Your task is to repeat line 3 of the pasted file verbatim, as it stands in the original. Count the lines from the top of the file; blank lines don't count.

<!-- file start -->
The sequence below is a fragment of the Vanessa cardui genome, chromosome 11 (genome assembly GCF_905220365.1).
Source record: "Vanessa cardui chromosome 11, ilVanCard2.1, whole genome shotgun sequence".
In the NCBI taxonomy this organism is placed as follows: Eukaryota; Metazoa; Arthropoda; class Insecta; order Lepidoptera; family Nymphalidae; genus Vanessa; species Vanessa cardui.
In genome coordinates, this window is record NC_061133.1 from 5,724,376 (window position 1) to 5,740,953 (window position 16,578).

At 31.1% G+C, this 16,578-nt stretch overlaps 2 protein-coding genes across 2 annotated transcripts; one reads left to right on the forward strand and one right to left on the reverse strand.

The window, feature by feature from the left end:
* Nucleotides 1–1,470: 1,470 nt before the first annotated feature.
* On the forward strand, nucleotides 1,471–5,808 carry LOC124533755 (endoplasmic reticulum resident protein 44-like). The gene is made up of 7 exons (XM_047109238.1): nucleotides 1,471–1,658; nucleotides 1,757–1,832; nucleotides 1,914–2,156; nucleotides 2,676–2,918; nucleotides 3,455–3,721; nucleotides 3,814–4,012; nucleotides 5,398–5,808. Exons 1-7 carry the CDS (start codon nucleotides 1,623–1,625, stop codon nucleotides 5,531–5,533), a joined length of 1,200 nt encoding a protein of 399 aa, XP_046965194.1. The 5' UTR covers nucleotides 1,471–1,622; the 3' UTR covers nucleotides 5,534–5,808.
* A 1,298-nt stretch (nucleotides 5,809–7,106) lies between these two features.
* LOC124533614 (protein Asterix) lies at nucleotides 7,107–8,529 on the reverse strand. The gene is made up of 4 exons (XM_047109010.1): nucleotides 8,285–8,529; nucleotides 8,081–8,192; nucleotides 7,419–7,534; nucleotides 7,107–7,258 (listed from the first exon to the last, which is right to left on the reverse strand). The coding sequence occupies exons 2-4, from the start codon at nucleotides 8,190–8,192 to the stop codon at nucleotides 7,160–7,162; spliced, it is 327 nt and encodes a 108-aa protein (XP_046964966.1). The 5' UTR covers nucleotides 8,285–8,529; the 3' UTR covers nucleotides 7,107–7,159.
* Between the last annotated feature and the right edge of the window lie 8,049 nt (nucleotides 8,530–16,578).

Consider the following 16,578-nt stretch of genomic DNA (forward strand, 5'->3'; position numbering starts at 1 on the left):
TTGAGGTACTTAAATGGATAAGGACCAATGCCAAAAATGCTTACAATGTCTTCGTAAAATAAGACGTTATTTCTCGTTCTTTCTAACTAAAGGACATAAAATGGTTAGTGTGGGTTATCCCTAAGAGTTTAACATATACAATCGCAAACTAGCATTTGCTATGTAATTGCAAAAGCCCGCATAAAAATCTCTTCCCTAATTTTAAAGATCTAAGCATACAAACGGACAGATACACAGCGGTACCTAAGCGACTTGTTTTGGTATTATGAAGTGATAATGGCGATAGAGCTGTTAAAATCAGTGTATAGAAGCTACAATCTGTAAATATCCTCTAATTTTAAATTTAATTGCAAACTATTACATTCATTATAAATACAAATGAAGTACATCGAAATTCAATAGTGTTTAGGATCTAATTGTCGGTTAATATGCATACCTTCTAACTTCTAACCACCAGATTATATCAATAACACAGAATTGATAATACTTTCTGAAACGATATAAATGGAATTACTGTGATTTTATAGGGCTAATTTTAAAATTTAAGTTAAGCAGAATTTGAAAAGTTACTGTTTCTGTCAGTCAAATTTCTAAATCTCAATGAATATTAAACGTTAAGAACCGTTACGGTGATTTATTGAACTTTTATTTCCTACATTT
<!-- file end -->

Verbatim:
In the NCBI taxonomy this organism is placed as follows: Eukaryota; Metazoa; Arthropoda; class Insecta; order Lepidoptera; family Nymphalidae; genus Vanessa; species Vanessa cardui.